My favorite memory of hush puppies is from a diner-style, roadside restaurant that we always stopped at on the way to visit my grandparents at their farm in Haywood Hollow, a middle-of-nowhere place outside Columbia that was named after my relatives, after some county official decided the gravel roads had to be named. Driving up late on a Friday night after my father got off work in Memphis, we were always good and hungry by the time we reached the “Hot Fish” restaurant. That was its only name, and it flashed in neon on a big freestanding sign shaped like a catfish. The sign winked constantly at the side of the road, luring weary travelers into its delicious trap. It was kind of a reversal of the order of nature.
My brother, sister and I watched closely for the Hot Fish sign after we crossed the Tennessee River (the source of the catfish) because we knew if we nodded off and woke up around Hohenwald, that meant my parents had decided to drive straight through to the farm. (I used to pray my father had not eaten any afternoon snacks to stave off rumblings of hunger.)
Pulling into the diner’s gravel parking lot was exciting because it meant stretching our legs and digging into baskets of hot, fresh catfish and sides of hush puppies filled with chunks of onion so big they still had a little bite to them. This was the only time we kids said no to French fries. We dipped our hush puppies in a little ketchup instead.
The hush puppies at the diner were misshapen and rustic looking, like they’d been shaped by hand and thrown into the fryer, the way they’re supposed to be. Hush puppies were created, the story goes, by a cook who was trying to get a batch of catfish fried. But the hound dogs nearby were whining with hunger, so she took a little catfish batter and threw it into the oil, then tossed it to the dogs, saying “Hush, puppies!”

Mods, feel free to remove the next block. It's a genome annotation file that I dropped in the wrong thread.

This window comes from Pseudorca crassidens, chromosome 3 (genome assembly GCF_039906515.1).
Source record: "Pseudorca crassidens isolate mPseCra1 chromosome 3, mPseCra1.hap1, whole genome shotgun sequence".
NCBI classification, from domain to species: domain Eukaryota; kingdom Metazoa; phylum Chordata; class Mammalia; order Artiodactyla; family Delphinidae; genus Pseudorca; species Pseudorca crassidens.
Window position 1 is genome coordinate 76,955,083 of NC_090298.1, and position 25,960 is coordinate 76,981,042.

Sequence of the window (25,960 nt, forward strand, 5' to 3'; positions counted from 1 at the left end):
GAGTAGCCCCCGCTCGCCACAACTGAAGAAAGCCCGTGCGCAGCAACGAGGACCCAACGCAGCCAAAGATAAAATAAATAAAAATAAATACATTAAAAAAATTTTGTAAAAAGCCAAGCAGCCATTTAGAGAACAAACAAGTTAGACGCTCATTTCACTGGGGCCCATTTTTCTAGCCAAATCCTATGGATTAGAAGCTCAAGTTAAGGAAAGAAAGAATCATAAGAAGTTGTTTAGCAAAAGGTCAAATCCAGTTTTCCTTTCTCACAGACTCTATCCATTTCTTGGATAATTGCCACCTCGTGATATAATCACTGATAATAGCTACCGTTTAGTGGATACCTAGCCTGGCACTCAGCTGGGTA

Another story links the cornmeal balls to Confederate soldiers trying to keep their dogs quiet around the campfire at night.
No matter their origin, they are a treat for me that brings up pleasant childhood memories. So I order them whenever I see them on a menu, a rare occasion over the past two or three decades I’ve lived outside the south. I’m always disappointed when I bite into a hush puppy and it just tastes like cornbread mix.
Villani’s version was not quite like what I remember, but it was very good. The Salvage hush puppies were crunchy outside but still moist inside, and they were flecked with small bits of onion that, I confess, I wish were just a little bit bigger. But that’s the kid in me talking, not the adult who understands how easy it might be to overdo the onion.
Villani’s hush puppies had something my childhood dish did not – a little heat, an addition that I think almost elevated them to another level. Who knew that a touch of cayenne could take something so simple and turn it into a side that you just know northerners who have never heard of hush puppies will love?
Try them yourself at Salvage, along with some pulled pork, a side of collards, and some smoky, but not-too-sweet baked beans.
Now all we need in Portland is a good catfish joint…..
Meredith Goad has harvested oysters on the Chesapeake Bay, eaten reindeer in Finland and sipped hot chai in the Himalayas. She writes the weekly Soup to Nuts column and enjoys a good cocktail.